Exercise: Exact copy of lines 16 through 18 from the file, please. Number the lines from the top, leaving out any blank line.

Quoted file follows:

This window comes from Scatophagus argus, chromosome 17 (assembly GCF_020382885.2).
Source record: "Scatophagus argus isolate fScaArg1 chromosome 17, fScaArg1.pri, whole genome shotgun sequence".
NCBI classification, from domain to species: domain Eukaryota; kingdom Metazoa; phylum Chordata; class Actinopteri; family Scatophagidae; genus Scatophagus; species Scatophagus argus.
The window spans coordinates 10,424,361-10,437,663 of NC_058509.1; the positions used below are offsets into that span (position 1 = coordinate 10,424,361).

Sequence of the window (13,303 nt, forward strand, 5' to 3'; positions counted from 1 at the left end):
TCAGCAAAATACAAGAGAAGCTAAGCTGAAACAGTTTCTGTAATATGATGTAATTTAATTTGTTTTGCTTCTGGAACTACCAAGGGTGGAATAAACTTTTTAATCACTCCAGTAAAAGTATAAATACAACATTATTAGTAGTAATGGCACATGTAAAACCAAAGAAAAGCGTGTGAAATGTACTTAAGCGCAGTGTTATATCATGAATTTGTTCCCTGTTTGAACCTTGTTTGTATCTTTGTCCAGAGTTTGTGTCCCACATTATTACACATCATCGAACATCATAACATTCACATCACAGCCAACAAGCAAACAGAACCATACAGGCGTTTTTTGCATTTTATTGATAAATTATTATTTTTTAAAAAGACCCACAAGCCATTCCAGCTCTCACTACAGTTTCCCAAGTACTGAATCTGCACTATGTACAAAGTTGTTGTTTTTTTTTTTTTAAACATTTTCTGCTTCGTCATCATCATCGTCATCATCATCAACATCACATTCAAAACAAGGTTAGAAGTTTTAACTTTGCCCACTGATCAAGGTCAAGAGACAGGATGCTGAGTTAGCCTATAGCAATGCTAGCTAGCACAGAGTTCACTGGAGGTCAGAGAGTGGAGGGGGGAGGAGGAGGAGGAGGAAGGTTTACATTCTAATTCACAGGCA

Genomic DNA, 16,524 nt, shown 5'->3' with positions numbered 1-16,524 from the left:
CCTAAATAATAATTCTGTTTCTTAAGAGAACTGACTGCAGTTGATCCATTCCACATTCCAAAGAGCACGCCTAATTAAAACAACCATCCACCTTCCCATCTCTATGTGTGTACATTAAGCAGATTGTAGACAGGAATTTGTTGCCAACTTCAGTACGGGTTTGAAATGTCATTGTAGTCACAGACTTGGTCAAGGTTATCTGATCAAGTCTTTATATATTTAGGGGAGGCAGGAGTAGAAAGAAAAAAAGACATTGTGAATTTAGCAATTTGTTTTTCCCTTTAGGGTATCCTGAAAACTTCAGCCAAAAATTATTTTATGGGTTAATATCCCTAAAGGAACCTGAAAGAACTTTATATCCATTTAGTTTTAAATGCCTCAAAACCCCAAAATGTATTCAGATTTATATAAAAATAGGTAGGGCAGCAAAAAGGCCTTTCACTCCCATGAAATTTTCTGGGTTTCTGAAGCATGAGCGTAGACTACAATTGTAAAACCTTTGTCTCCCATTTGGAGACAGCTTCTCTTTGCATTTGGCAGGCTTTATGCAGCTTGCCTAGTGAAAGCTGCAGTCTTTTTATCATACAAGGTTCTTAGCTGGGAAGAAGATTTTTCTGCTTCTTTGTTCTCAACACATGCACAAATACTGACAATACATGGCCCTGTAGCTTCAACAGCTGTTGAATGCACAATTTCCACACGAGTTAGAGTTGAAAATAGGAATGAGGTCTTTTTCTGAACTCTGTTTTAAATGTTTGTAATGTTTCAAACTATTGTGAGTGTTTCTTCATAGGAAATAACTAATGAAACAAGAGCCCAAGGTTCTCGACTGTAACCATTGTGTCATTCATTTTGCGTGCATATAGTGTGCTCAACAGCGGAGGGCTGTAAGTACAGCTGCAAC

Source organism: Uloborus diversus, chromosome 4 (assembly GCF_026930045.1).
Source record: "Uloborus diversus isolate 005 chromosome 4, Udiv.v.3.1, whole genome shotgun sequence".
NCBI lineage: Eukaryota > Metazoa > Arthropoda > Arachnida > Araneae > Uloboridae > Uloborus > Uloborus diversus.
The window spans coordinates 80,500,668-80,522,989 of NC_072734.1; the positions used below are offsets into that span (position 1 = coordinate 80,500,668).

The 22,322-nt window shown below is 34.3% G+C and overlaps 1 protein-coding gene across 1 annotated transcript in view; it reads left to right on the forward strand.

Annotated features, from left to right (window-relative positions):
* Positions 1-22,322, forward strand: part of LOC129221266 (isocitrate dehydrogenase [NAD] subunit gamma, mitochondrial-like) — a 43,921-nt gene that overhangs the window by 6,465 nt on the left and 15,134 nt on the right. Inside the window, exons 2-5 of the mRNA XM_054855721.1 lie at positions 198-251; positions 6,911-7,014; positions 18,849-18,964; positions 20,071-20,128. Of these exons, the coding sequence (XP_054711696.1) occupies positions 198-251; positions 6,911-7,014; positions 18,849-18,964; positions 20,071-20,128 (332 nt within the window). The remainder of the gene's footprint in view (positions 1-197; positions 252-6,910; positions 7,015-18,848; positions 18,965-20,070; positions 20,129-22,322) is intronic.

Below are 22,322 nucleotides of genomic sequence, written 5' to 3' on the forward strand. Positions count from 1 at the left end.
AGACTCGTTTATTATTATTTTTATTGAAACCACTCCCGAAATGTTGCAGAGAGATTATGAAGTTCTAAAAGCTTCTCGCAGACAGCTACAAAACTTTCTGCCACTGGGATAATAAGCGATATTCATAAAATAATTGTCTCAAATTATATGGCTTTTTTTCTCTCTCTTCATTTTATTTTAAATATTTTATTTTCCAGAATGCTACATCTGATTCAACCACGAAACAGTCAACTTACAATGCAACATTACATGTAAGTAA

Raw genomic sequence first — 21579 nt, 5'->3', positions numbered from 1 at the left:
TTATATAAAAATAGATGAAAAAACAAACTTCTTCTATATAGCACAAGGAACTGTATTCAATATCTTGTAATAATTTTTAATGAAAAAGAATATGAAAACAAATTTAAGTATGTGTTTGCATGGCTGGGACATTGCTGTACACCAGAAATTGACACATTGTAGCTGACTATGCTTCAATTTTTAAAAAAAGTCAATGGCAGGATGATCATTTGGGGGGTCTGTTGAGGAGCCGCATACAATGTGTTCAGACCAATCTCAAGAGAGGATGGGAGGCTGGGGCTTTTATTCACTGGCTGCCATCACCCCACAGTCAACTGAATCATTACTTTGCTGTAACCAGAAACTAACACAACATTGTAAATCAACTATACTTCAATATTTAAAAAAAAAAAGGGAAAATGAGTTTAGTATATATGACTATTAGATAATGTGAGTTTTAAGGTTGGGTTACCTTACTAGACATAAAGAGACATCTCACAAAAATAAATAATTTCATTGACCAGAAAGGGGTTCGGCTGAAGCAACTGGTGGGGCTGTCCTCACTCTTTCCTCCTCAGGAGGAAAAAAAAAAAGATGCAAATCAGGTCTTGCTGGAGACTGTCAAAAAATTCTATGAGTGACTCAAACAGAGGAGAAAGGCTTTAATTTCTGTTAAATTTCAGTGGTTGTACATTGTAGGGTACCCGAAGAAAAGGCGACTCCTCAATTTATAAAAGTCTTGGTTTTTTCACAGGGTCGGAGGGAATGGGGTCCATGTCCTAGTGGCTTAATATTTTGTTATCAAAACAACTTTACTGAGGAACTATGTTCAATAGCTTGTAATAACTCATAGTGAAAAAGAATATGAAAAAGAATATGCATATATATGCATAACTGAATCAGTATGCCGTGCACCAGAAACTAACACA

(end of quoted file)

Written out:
Below are 22,322 nucleotides of genomic sequence, written 5' to 3' on the forward strand. Positions count from 1 at the left end.
AGACTCGTTTATTATTATTTTTATTGAAACCACTCCCGAAATGTTGCAGAGAGATTATGAAGTTCTAAAAGCTTCTCGCAGACAGCTACAAAACTTTCTGCCACTGGGATAATAAGCGATATTCATAAAATAATTGTCTCAAATTATATGGCTTTTTTTCTCTCTCTTCATTTTATTTTAAATATTTTATTTTCCAGAATGCTACATCTGATTCAACCACGAAACAGTCAACTTACAATGCAACATTACATGTAAGTAA

Raw genomic sequence first — 21579 nt, 5'->3', positions numbered from 1 at the left: